As the saying goes, “Safety comes first!” Survivors organization is in the frontline to ensure that all the covid-19 rules, measures and regulations have been followed. The risk of exposure to COVID-19 in the workplace depends on the likelihood of coming within 1 metre of others, in having frequent physical contact with people who may be infected with COVID-19, and through contact with contaminated surfaces and objects.
For each risk assessment, consider the environment, the task, the threat, resources available, such as personal protective equipment, and the feasibility of protective measures. The risk assessment should also extend to collective accommodation provided by the employer for workers, such as dormitories. Essential public services, such as security and police, food retail, accommodation, public transport, deliveries, water and sanitation, and other frontline workers may be at an increased risk of exposure to occupational hazards for health and safety. Workers who may be at higher risk of developing severe COVID-19 illness because of age or pre-existing medical conditions should be considered in the risk assessment for individuals.
WHO and public health authorities around the world are taking action to contain the COVID-19 outbreak. However, long term success cannot be taken for granted. All sections of our society – including businesses and employers – must play a role if we are to stop the spread of this disease.
Our main aim was to create a free working environment with bunyala sub-county between the key populations and the public health providers. This was one way of promoting positive attitude between the KP community and health providers.
In terms of :
Reduction of stigma and discrimination from the health care workers.
Survivors Organization had a dialogue sensitization with the law enforcers in Butula sub-county, Busia countyAgenda of sensitization was about sex workers and human violation thank to the Ocs Butula police station for the mobilization because we managed to have 24 and above police officer in the room we were privileged to have a session with you and hoping that the message we deliver to you will not taken for granted but you are becoming now our AmbassadorsGetting in touch with the law enforcers will survivors organization and it’s members to run their activities smoothly in a conducive environmentWithout stigma and discrimination from the police officers#Sexworkiswork#Sexworkersarehumanrights#RespectMyworkitsmychoice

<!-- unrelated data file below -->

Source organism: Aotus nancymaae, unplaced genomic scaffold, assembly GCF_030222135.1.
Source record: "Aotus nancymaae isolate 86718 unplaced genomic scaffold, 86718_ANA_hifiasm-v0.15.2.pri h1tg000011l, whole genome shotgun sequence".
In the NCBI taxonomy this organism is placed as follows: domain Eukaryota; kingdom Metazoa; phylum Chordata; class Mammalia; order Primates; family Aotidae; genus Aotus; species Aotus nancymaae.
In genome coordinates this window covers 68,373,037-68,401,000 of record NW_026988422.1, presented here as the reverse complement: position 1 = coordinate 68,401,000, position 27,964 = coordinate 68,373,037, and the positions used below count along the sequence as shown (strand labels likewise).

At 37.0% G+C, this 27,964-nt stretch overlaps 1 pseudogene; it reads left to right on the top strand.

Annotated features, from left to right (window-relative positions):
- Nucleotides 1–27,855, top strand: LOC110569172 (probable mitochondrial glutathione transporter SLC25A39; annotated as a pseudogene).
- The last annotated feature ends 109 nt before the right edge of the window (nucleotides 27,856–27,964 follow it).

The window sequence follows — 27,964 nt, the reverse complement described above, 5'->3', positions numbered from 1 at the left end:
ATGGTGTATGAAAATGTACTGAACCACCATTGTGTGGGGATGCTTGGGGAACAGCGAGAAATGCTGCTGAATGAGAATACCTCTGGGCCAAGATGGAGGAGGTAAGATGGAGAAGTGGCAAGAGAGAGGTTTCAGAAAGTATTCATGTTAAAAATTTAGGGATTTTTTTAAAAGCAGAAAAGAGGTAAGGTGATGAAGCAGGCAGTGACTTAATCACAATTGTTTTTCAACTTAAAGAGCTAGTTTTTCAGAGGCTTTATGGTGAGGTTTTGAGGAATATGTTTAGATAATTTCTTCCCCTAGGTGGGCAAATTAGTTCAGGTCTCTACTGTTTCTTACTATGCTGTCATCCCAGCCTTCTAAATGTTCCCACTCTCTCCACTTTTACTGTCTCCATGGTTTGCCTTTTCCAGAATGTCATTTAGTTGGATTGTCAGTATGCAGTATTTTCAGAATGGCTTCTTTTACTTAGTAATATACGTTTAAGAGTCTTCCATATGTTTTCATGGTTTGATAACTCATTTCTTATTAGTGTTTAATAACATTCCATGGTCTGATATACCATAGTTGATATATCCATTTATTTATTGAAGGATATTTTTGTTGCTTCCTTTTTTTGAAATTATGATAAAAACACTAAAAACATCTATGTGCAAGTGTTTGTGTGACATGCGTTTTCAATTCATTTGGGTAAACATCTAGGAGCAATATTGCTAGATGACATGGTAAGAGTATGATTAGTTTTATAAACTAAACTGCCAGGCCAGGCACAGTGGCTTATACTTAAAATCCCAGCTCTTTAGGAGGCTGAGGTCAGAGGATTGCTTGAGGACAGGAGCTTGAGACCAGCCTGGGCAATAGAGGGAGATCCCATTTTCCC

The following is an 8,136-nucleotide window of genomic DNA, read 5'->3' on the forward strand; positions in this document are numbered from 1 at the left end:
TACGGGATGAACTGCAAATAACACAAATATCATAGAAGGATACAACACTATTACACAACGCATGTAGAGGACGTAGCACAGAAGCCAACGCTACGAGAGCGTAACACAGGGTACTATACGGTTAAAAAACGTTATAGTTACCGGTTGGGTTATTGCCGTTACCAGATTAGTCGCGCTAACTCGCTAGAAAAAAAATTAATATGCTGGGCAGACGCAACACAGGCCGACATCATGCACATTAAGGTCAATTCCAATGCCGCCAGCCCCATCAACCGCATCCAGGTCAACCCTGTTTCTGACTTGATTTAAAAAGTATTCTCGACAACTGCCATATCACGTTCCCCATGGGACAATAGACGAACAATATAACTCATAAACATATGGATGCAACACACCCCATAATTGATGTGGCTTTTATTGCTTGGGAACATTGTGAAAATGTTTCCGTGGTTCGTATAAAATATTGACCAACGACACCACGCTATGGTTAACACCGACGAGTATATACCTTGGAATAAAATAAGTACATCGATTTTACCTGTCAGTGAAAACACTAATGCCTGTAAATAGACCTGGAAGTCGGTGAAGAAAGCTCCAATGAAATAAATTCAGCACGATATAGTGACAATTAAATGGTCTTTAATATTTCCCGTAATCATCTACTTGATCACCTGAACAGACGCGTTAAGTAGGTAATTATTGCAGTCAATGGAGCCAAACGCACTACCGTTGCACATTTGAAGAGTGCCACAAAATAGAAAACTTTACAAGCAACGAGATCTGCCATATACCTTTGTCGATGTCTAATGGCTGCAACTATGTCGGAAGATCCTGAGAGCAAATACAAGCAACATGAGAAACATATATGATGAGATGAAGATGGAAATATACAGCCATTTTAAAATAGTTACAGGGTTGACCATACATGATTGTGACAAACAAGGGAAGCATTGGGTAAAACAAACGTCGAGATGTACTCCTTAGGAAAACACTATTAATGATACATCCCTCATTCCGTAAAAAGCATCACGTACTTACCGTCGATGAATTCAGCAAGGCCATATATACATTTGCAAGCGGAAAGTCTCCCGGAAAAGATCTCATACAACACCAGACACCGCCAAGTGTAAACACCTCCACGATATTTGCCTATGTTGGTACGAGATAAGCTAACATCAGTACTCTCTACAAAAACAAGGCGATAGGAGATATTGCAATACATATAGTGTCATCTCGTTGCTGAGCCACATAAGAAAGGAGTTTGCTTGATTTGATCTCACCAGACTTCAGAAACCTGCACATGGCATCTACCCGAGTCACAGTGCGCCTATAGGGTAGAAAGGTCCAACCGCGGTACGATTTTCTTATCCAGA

Sex Worker Pride is an opportunity to celebrate and share stories of sex workers’ self-determination and the achievements of the sex worker rights movement over the last year.Sex Worker Pride extends to all marginalised by criminalisation, discrimination and stigma across the sex worker movement and celebrates the diversity within our community during International Sex Worker Pride.
The COVID-19 pandemic has affected everyone, including key populations at higher risk of HIV. And the gains made against other infectious diseases, including HIV, are at risk of being reversed as a result of disruptions caused by COVID-19. This is the background to a new report published by FHI 360, in collaboration with UNAIDS and the World Health Organization (WHO), which gives advice on how to minimize the impacts of COVID-19 on key populations.
“With a focus on key populations, this guidance complements ongoing efforts to sustain access to HIV prevention services and commodities, sexual health and family planning services, prevention of gender-based violence and HIV counselling, testing and treatment during the COVID-19 pandemic,” said Paula Munderi, Coordinator of the Global HIV Prevention Coalition at UNAIDS. “Preserving essential HIV services for key populations and promoting the safety and well-being of staff and community members during the COVID-19 pandemic is vital to maintaining the hard-fought gains of the AIDS response.”